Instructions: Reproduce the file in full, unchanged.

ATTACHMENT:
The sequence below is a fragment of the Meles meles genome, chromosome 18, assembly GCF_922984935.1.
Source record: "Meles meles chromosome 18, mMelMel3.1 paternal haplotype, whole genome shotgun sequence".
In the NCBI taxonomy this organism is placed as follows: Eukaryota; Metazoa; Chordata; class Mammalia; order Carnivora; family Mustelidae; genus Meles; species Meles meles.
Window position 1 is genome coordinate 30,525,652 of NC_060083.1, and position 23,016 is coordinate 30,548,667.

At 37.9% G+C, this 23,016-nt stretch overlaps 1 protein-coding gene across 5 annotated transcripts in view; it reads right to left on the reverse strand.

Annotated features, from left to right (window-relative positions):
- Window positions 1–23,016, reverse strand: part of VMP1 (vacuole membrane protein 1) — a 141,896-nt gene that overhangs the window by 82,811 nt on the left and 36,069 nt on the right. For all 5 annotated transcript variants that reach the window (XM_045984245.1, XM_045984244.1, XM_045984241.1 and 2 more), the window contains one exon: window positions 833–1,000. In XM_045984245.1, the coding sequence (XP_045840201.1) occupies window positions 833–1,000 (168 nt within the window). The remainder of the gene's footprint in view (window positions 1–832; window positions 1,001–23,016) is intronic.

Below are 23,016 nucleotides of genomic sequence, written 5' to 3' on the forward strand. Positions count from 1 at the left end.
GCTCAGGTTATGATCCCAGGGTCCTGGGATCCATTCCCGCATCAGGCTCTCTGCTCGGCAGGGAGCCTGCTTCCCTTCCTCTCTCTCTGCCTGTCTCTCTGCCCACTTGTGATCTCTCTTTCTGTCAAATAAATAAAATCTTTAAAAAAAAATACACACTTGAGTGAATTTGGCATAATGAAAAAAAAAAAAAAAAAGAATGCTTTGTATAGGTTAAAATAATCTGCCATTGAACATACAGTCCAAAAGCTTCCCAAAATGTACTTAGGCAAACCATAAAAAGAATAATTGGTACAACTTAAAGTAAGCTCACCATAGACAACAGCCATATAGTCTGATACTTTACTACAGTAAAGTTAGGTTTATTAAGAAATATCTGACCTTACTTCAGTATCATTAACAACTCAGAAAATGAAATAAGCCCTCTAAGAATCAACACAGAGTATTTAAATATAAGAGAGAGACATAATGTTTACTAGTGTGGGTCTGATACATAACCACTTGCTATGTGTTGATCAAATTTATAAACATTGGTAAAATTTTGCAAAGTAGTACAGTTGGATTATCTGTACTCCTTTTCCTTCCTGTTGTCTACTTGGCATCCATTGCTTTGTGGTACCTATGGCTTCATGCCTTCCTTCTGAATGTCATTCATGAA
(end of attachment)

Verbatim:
The sequence below is a fragment of the Meles meles genome, chromosome 18, assembly GCF_922984935.1.
Source record: "Meles meles chromosome 18, mMelMel3.1 paternal haplotype, whole genome shotgun sequence".
In the NCBI taxonomy this organism is placed as follows: Eukaryota; Metazoa; Chordata; class Mammalia; order Carnivora; family Mustelidae; genus Meles; species Meles meles.
Window position 1 is genome coordinate 30,525,652 of NC_060083.1, and position 23,016 is coordinate 30,548,667.

At 37.9% G+C, this 23,016-nt stretch overlaps 1 protein-coding gene across 5 annotated transcripts in view; it reads right to left on the reverse strand.

Annotated features, from left to right (window-relative positions):
- Window positions 1–23,016, reverse strand: part of VMP1 (vacuole membrane protein 1) — a 141,896-nt gene that overhangs the window by 82,811 nt on the left and 36,069 nt on the right. For all 5 annotated transcript variants that reach the window (XM_045984245.1, XM_045984244.1, XM_045984241.1 and 2 more), the window contains one exon: window positions 833–1,000. In XM_045984245.1, the coding sequence (XP_045840201.1) occupies window positions 833–1,000 (168 nt within the window). The remainder of the gene's footprint in view (window positions 1–832; window positions 1,001–23,016) is intronic.

Below are 23,016 nucleotides of genomic sequence, written 5' to 3' on the forward strand. Positions count from 1 at the left end.
GCTCAGGTTATGATCCCAGGGTCCTGGGATCCATTCCCGCATCAGGCTCTCTGCTCGGCAGGGAGCCTGCTTCCCTTCCTCTCTCTCTGCCTGTCTCTCTGCCCACTTGTGATCTCTCTTTCTGTCAAATAAATAAAATCTTTAAAAAAAAATACACACTTGAGTGAATTTGGCATAATGAAAAAAAAAAAAAAAAAGAATGCTTTGTATAGGTTAAAATAATCTGCCATTGAACATACAGTCCAAAAGCTTCCCAAAATGTACTTAGGCAAACCATAAAAAGAATAATTGGTACAACTTAAAGTAAGCTCACCATAGACAACAGCCATATAGTCTGATACTTTACTACAGTAAAGTTAGGTTTATTAAGAAATATCTGACCTTACTTCAGTATCATTAACAACTCAGAAAATGAAATAAGCCCTCTAAGAATCAACACAGAGTATTTAAATATAAGAGAGAGACATAATGTTTACTAGTGTGGGTCTGATACATAACCACTTGCTATGTGTTGATCAAATTTATAAACATTGGTAAAATTTTGCAAAGTAGTACAGTTGGATTATCTGTACTCCTTTTCCTTCCTGTTGTCTACTTGGCATCCATTGCTTTGTGGTACCTATGGCTTCATGCCTTCCTTCTGAATGTCATTCATGAA